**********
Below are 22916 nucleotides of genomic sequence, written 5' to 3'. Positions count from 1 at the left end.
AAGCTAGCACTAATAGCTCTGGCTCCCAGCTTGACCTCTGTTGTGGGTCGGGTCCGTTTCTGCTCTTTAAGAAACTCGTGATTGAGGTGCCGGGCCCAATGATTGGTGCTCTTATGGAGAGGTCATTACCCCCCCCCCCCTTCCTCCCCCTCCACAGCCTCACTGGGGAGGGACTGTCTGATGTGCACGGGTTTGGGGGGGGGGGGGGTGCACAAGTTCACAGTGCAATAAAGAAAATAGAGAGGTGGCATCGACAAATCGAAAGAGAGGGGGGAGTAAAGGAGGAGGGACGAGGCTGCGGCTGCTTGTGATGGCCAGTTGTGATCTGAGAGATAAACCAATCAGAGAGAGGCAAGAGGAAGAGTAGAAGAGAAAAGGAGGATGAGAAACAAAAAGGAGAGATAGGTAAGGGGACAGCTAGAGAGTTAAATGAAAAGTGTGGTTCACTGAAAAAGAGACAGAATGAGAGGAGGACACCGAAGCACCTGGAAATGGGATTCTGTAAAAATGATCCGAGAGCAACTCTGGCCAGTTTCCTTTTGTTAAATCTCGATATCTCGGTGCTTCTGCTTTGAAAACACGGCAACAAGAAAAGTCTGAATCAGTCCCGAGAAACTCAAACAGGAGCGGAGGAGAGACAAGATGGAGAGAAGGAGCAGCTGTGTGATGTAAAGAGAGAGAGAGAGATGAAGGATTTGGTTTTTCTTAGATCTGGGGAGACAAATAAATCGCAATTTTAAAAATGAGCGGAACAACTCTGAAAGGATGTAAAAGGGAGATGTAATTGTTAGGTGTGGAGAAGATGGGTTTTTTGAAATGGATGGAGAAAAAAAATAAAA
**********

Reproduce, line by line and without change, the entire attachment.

Below are 22916 nucleotides of genomic sequence, written 5' to 3'. Positions count from 1 at the left end.
AAGCTAGCACTAATAGCTCTGGCTCCCAGCTTGACCTCTGTTGTGGGTCGGGTCCGTTTCTGCTCTTTAAGAAACTCGTGATTGAGGTGCCGGGCCCAATGATTGGTGCTCTTATGGAGAGGTCATTACCCCCCCCCCCCTTCCTCCCCCTCCACAGCCTCACTGGGGAGGGACTGTCTGATGTGCACGGGTTTGGGGGGGGGGGGGGTGCACAAGTTCACAGTGCAATAAAGAAAATAGAGAGGTGGCATCGACAAATCGAAAGAGAGGGGGGAGTAAAGGAGGAGGGACGAGGCTGCGGCTGCTTGTGATGGCCAGTTGTGATCTGAGAGATAAACCAATCAGAGAGAGGCAAGAGGAAGAGTAGAAGAGAAAAGGAGGATGAGAAACAAAAAGGAGAGATAGGTAAGGGGACAGCTAGAGAGTTAAATGAAAAGTGTGGTTCACTGAAAAAGAGACAGAATGAGAGGAGGACACCGAAGCACCTGGAAATGGGATTCTGTAAAAATGATCCGAGAGCAACTCTGGCCAGTTTCCTTTTGTTAAATCTCGATATCTCGGTGCTTCTGCTTTGAAAACACGGCAACAAGAAAAGTCTGAATCAGTCCCGAGAAACTCAAACAGGAGCGGAGGAGAGACAAGATGGAGAGAAGGAGCAGCTGTGTGATGTAAAGAGAGAGAGAGAGATGAAGGATTTGGTTTTTCTTAGATCTGGGGAGACAAATAAATCGCAATTTTAAAAATGAGCGGAACAACTCTGAAAGGATGTAAAAGGGAGATGTAATTGTTAGGTGTGGAGAAGATGGGTTTTTTGAAATGGATGGAGAAAAAAAATAAAA